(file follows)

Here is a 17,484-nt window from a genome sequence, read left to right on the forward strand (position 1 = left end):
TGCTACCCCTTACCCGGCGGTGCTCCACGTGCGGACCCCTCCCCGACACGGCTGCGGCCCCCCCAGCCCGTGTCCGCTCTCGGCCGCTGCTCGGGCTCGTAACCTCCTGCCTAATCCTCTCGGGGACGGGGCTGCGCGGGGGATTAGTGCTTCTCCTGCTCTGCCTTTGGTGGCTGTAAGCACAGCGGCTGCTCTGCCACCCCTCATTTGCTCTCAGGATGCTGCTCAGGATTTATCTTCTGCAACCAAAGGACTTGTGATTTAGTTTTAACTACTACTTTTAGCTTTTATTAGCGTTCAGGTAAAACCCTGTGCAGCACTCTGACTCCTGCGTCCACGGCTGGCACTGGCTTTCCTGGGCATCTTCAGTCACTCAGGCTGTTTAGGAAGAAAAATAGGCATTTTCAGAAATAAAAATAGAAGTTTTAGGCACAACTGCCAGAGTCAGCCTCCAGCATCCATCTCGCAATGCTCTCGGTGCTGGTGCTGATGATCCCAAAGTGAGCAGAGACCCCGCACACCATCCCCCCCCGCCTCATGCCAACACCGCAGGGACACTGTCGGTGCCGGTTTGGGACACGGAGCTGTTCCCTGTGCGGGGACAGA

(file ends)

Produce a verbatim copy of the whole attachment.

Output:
Here is a 17,484-nt window from a genome sequence, read left to right on the forward strand (position 1 = left end):
TGCTACCCCTTACCCGGCGGTGCTCCACGTGCGGACCCCTCCCCGACACGGCTGCGGCCCCCCCAGCCCGTGTCCGCTCTCGGCCGCTGCTCGGGCTCGTAACCTCCTGCCTAATCCTCTCGGGGACGGGGCTGCGCGGGGGATTAGTGCTTCTCCTGCTCTGCCTTTGGTGGCTGTAAGCACAGCGGCTGCTCTGCCACCCCTCATTTGCTCTCAGGATGCTGCTCAGGATTTATCTTCTGCAACCAAAGGACTTGTGATTTAGTTTTAACTACTACTTTTAGCTTTTATTAGCGTTCAGGTAAAACCCTGTGCAGCACTCTGACTCCTGCGTCCACGGCTGGCACTGGCTTTCCTGGGCATCTTCAGTCACTCAGGCTGTTTAGGAAGAAAAATAGGCATTTTCAGAAATAAAAATAGAAGTTTTAGGCACAACTGCCAGAGTCAGCCTCCAGCATCCATCTCGCAATGCTCTCGGTGCTGGTGCTGATGATCCCAAAGTGAGCAGAGACCCCGCACACCATCCCCCCCCGCCTCATGCCAACACCGCAGGGACACTGTCGGTGCCGGTTTGGGACACGGAGCTGTTCCCTGTGCGGGGACAGA